Should You Reduce Caffeine Consumption Before Your Race
Caffeine is the most widely-used performance enhancer in all of sport—with about 90% of the world’s population consuming caffeine on a daily basis, it’s a nearly universal part of the human diet, and its benefits on endurance performance are well-established.
When it comes to a one-off race or workout, there’s no doubt that taking some caffeine about an hour beforehand will lead to a noticeable boost in performance.
However, new research has raised some questions about the specifics of caffeine usage that might make some runners second guess their caffeine habits.
The concerns have to do with the long-term effects of caffeine, as well as what scientists call “indirect effects”—secondary effects of caffeine like sleep disturbance, anxiety, or tolerance.
We’ll take a look at the current state of research to see whether you should alter your caffeine intake as a result of these new findings.
Building up a tolerance to caffeine over time
Most of the “classic” research on caffeine intake and athletic performance goes as follows: a group of athletes is split into two groups, one of which receives a placebo, while the other receives a caffeine pill.
Then, both groups undergo some type of exercise test, whether it’s a treadmill protocol, a cycling time trial, or a shuttle run.
When these studies are conducted, researchers usually ask the participants to abstain from caffeine for at least a week before the study.
There’s a good reason for this decision: given that most of the people in the study are likely to use caffeine on a regular basis, failing to control for caffeine intake in the days leading up to the study would put the placebo group at a big disadvantage, as they’d be suddenly thrown into caffeine withdrawal.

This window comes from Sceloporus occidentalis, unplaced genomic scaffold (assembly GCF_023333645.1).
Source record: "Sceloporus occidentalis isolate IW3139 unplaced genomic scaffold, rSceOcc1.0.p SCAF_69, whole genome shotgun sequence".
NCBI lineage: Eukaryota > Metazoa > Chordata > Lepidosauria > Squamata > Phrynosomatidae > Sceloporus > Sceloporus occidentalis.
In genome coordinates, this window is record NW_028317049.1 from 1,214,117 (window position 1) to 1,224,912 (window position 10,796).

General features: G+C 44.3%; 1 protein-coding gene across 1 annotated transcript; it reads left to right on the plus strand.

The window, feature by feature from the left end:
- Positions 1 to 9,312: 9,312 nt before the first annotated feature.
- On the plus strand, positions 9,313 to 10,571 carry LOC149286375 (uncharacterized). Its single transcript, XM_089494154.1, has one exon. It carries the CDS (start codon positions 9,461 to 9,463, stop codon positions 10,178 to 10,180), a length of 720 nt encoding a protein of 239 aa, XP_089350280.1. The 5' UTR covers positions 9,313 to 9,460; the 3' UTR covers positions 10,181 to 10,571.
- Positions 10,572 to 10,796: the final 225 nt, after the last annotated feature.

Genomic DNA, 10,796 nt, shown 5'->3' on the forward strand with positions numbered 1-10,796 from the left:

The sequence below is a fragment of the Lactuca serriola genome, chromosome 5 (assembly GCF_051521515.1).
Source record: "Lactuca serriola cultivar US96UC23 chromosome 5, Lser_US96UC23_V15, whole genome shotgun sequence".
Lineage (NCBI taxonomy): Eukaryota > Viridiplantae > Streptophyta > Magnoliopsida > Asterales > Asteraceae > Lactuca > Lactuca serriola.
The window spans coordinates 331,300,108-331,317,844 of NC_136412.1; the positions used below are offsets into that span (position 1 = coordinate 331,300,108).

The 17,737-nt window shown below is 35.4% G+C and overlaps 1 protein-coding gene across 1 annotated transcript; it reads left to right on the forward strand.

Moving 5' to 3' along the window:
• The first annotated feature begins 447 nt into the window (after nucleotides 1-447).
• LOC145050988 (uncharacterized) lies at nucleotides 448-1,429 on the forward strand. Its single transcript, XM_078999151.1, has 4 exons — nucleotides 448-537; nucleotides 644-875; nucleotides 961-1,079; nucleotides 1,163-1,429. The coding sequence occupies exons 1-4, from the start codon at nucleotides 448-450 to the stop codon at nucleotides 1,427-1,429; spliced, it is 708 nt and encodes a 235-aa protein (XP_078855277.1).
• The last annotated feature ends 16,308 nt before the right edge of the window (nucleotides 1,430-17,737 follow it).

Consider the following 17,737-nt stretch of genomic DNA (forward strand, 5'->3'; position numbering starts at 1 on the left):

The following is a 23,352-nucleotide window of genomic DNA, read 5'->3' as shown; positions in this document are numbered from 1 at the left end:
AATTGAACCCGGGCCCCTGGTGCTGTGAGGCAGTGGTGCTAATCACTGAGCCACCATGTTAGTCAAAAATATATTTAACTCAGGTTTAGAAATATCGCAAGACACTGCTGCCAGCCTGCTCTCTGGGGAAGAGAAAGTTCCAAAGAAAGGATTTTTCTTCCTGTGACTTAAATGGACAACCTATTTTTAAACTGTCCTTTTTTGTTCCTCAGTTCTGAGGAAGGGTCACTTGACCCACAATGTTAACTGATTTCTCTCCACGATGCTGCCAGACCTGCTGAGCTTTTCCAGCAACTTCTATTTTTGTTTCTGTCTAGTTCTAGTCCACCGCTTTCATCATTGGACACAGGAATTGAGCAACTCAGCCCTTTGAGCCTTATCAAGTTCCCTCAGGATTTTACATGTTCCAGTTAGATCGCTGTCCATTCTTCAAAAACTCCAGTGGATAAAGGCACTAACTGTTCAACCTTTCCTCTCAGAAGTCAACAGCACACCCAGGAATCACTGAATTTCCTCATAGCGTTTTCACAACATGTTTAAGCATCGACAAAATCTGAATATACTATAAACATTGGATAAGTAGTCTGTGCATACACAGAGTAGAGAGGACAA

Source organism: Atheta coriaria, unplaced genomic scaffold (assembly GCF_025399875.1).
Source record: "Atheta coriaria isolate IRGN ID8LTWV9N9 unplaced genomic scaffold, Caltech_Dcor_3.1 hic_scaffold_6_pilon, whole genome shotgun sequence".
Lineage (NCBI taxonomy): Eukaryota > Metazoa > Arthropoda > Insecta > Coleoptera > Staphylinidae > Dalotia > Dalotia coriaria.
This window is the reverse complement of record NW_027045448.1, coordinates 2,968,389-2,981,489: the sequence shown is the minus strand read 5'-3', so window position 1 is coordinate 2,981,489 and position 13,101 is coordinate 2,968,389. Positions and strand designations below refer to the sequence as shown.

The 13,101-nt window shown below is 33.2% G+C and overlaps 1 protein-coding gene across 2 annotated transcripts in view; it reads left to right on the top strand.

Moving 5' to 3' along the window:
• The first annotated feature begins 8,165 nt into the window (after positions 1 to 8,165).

A new paper published in 2019 by researchers in Spain argues that these classic studies might have missed something important —if you’re already accustomed to a high level of caffeine intake, do you still get a benefit from it?
They designed a study to investigate this question.
Their participants took caffeine or a placebo every day for 20 consecutive days, and underwent an aerobic endurance test on an exercise bike three times per week throughout the study. This clever design allowed the researchers to track the time-course of the performance-enhancing effects of caffeine, as they had three exercise sessions every week for three weeks to compare caffeine to placebo.
Two important findings came out of the results:
- First, even late in the study, caffeine still improved performance compared to a placebo.
- Second, there was some evidence that the performance benefits were attenuated later in the study. The differences were not huge, and the statistical evidence was not completely clear, but there was a trend towards a smaller benefit from caffeine by the end of the study. The authors argue that these findings could mean that your body acclimates to the effects of caffeine, and that you may not sustain the same endurance benefits after chronic caffeine use that you would have gotten if you taken it “fresh.”
Other effects of caffeine tolerance
While it might be desirable to squeeze out a bigger performance benefit by tapering off caffeine before a big race, there are a few other components of caffeine tolerance that need to be taken into account.